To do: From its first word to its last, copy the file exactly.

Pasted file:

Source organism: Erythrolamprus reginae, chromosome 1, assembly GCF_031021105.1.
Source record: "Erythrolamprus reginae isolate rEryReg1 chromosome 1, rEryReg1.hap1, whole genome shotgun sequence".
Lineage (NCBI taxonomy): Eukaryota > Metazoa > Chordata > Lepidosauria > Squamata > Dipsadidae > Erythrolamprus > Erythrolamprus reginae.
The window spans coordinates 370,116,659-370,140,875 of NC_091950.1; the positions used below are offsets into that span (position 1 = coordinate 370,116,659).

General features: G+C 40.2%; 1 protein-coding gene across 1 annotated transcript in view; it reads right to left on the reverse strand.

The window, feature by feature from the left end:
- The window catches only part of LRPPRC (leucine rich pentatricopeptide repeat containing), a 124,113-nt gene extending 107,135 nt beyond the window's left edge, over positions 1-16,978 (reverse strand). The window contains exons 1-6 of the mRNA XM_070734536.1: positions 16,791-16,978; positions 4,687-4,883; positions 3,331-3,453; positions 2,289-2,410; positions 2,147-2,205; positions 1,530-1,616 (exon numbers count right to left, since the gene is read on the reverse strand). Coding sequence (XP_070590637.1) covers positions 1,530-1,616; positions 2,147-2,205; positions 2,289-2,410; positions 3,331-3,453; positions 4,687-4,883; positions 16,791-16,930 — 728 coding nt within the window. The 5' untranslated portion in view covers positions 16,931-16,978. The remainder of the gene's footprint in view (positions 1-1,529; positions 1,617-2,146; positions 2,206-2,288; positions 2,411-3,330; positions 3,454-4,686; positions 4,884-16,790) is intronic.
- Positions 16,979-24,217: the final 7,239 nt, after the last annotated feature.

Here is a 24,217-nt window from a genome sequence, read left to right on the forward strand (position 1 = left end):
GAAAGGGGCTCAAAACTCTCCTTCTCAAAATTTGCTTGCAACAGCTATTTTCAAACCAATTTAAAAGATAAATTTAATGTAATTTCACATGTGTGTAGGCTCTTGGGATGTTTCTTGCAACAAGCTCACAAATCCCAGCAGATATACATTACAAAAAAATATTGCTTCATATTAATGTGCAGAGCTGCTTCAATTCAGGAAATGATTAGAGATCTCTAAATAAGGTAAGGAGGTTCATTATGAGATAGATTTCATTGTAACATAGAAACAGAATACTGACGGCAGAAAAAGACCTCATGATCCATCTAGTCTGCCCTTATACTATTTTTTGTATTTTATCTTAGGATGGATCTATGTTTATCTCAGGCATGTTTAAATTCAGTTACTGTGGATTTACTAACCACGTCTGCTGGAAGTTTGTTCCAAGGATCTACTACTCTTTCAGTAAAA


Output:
Source organism: Erythrolamprus reginae, chromosome 1, assembly GCF_031021105.1.
Source record: "Erythrolamprus reginae isolate rEryReg1 chromosome 1, rEryReg1.hap1, whole genome shotgun sequence".
Lineage (NCBI taxonomy): Eukaryota > Metazoa > Chordata > Lepidosauria > Squamata > Dipsadidae > Erythrolamprus > Erythrolamprus reginae.
The window spans coordinates 370,116,659-370,140,875 of NC_091950.1; the positions used below are offsets into that span (position 1 = coordinate 370,116,659).

General features: G+C 40.2%; 1 protein-coding gene across 1 annotated transcript in view; it reads right to left on the reverse strand.

The window, feature by feature from the left end:
- The window catches only part of LRPPRC (leucine rich pentatricopeptide repeat containing), a 124,113-nt gene extending 107,135 nt beyond the window's left edge, over positions 1-16,978 (reverse strand). The window contains exons 1-6 of the mRNA XM_070734536.1: positions 16,791-16,978; positions 4,687-4,883; positions 3,331-3,453; positions 2,289-2,410; positions 2,147-2,205; positions 1,530-1,616 (exon numbers count right to left, since the gene is read on the reverse strand). Coding sequence (XP_070590637.1) covers positions 1,530-1,616; positions 2,147-2,205; positions 2,289-2,410; positions 3,331-3,453; positions 4,687-4,883; positions 16,791-16,930 — 728 coding nt within the window. The 5' untranslated portion in view covers positions 16,931-16,978. The remainder of the gene's footprint in view (positions 1-1,529; positions 1,617-2,146; positions 2,206-2,288; positions 2,411-3,330; positions 3,454-4,686; positions 4,884-16,790) is intronic.
- Positions 16,979-24,217: the final 7,239 nt, after the last annotated feature.

Here is a 24,217-nt window from a genome sequence, read left to right on the forward strand (position 1 = left end):
GAAAGGGGCTCAAAACTCTCCTTCTCAAAATTTGCTTGCAACAGCTATTTTCAAACCAATTTAAAAGATAAATTTAATGTAATTTCACATGTGTGTAGGCTCTTGGGATGTTTCTTGCAACAAGCTCACAAATCCCAGCAGATATACATTACAAAAAAATATTGCTTCATATTAATGTGCAGAGCTGCTTCAATTCAGGAAATGATTAGAGATCTCTAAATAAGGTAAGGAGGTTCATTATGAGATAGATTTCATTGTAACATAGAAACAGAATACTGACGGCAGAAAAAGACCTCATGATCCATCTAGTCTGCCCTTATACTATTTTTTGTATTTTATCTTAGGATGGATCTATGTTTATCTCAGGCATGTTTAAATTCAGTTACTGTGGATTTACTAACCACGTCTGCTGGAAGTTTGTTCCAAGGATCTACTACTCTTTCAGTAAAA